I'm sure you've seen it on all the cooking shows: a chef saying "Let's season this up a little…" and then, quite literally, just throwing salt at the pan.

It's totally understandable if your first thought is "What, they've never heard of a salt-shaker?"

Salting Water
How Real Chefs Use Salt | Photo by Meredith

Why? That's easy. Because chefs salt a little at a time, all the time. Doing that really helps unlock most dishes full potential. Here's how they do it:

  1. Use kosher salt. I've explained why right here. There are plenty of reasons kosher salt is the standard, but maybe the biggest one is the next tip…
  2. Pinch it. Really. Just pick it up between your fingers and sprinkle (or throw) it on the food. I guarantee you this: nothing will make you feel like TV chef more than nonchalantly tossing salt on a saute pan.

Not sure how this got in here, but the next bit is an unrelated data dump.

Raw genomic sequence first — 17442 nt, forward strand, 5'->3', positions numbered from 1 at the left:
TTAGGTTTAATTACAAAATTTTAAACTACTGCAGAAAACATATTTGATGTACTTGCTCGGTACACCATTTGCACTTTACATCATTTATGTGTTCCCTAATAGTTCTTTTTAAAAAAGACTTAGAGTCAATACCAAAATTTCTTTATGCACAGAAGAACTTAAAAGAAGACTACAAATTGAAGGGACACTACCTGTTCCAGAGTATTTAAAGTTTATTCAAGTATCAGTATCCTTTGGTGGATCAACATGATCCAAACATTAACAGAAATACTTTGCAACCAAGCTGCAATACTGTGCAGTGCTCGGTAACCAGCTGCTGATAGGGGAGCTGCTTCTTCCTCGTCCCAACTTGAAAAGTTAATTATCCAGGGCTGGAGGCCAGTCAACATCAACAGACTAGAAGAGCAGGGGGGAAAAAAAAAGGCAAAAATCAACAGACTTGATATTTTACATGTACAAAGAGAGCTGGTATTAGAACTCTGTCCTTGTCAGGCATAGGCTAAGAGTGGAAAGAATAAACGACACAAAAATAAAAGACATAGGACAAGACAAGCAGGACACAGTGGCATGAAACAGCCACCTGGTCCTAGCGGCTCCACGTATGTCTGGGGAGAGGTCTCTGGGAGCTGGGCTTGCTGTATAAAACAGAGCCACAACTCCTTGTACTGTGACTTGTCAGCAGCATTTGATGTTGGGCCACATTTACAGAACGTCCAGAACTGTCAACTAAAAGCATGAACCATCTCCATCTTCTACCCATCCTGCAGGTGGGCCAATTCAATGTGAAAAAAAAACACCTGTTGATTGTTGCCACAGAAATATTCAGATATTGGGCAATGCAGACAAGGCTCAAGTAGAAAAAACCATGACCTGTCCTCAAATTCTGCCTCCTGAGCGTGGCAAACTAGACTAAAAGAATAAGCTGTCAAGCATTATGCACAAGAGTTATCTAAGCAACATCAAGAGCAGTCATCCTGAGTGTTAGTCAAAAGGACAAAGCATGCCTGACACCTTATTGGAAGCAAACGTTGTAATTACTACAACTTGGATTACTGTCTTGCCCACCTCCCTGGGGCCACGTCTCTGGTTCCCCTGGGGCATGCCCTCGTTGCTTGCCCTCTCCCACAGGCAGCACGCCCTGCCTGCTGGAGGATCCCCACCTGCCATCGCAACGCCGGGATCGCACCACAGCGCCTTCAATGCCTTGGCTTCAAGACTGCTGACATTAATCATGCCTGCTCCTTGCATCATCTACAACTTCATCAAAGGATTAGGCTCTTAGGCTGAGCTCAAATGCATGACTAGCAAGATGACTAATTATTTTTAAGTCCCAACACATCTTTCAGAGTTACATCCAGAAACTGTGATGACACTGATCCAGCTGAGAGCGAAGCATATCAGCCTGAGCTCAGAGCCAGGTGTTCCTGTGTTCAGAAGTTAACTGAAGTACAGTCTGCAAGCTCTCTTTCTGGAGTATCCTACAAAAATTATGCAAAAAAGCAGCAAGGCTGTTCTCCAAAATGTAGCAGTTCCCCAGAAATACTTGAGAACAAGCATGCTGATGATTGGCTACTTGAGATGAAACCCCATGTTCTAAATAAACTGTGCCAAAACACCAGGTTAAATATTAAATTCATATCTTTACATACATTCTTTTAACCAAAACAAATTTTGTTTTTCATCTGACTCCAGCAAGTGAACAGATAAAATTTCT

3. Don't Measure. Really, unless you're baking, there's little need to break out the teaspoons. Since you're adding it often, you'll get the correct amount in eventually
  4. Use a Salt Crock. Pour some salt into a little jar or crock of some sort and keep it by your stove. That way you won't worry about getting the salt; it's always there.

Will This Really Change My Food?

Yes, it will. Salt doesn't just season food, it changes it by drawing moisture out. So add a little as the veggies hit the saute pan to get the moisture moving, then add more in a little bit to "season" them. When they're done, you "add salt to taste" by, well, tasting it.

I've always thought that food salted this way doesn't taste just tastes like it's supposed to.

So salt early, salt often, and enjoy that nicely seasoned food.